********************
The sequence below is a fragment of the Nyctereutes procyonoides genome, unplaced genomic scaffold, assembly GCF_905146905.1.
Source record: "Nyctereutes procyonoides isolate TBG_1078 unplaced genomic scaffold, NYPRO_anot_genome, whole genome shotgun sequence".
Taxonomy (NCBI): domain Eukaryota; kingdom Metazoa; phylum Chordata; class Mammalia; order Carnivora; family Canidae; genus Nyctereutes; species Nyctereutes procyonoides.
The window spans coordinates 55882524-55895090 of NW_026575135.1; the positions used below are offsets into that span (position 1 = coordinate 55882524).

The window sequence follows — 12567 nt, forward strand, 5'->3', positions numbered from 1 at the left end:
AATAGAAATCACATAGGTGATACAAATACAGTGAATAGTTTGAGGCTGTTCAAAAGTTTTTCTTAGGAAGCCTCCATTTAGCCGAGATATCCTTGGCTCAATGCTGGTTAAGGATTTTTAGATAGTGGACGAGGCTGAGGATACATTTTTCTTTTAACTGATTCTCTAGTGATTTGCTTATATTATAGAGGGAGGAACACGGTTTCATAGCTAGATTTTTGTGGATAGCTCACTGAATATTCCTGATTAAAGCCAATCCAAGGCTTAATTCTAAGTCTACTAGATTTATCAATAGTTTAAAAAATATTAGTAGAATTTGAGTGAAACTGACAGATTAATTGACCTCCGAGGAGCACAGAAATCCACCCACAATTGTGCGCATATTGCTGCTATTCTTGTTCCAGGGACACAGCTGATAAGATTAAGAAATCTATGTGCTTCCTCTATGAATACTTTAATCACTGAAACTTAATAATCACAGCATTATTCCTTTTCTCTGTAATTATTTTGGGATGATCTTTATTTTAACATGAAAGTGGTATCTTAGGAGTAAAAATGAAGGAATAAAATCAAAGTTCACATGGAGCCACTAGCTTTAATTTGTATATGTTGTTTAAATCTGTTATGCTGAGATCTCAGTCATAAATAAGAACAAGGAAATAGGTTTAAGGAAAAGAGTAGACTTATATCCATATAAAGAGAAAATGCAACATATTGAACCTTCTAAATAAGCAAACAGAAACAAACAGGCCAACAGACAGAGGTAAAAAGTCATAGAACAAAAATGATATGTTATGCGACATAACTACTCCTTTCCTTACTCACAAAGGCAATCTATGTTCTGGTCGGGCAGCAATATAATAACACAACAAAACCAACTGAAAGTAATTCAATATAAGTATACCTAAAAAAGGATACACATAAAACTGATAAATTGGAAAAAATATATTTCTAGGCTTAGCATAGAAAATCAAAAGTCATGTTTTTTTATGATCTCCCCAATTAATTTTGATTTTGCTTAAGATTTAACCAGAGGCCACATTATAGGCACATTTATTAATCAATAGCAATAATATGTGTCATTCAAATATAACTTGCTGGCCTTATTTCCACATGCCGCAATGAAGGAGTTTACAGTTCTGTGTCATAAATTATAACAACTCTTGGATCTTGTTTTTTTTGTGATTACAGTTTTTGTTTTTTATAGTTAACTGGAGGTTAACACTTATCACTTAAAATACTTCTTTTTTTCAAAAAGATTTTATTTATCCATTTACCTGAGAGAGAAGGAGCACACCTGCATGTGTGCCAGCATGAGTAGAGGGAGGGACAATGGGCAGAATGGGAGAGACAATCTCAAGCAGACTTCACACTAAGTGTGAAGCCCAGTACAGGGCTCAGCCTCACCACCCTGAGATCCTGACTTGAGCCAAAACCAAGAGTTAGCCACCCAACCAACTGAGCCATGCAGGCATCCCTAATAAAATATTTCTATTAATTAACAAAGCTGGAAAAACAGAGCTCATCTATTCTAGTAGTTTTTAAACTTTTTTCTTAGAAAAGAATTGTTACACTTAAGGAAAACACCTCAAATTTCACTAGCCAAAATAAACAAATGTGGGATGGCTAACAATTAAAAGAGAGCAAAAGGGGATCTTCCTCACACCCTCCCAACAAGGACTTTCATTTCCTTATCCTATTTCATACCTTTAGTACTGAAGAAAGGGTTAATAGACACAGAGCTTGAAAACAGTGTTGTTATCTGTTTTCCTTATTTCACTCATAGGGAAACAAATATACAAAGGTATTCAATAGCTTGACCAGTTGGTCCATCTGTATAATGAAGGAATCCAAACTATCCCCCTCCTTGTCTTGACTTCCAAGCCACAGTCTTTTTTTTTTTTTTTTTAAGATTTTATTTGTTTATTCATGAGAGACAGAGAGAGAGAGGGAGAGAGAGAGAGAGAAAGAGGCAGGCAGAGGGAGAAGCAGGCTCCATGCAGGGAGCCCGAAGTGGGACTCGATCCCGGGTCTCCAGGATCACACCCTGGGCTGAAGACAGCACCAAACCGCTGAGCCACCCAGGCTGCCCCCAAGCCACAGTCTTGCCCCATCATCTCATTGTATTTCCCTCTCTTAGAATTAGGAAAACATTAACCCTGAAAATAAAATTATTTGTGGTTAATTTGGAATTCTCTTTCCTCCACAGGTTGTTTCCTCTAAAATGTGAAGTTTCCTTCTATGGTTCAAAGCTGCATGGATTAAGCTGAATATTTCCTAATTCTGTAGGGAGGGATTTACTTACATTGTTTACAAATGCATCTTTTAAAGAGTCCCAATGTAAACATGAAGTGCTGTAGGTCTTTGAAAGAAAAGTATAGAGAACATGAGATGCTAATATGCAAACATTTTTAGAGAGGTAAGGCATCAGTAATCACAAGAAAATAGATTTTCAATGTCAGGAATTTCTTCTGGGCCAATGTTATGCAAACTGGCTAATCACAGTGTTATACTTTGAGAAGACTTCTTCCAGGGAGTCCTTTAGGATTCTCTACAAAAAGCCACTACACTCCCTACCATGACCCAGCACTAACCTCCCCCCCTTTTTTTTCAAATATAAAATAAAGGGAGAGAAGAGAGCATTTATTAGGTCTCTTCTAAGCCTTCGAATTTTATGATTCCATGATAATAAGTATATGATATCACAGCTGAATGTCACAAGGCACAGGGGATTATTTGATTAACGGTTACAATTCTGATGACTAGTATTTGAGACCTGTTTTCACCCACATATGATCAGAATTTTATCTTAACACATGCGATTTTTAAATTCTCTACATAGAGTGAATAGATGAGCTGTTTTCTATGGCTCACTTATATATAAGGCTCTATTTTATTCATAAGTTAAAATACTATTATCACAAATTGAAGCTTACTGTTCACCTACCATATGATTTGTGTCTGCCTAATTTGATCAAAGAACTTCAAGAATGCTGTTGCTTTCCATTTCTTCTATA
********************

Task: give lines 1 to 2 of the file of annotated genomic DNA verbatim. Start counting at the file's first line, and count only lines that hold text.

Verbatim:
The sequence below is a fragment of the Nyctereutes procyonoides genome, unplaced genomic scaffold, assembly GCF_905146905.1.
Source record: "Nyctereutes procyonoides isolate TBG_1078 unplaced genomic scaffold, NYPRO_anot_genome, whole genome shotgun sequence".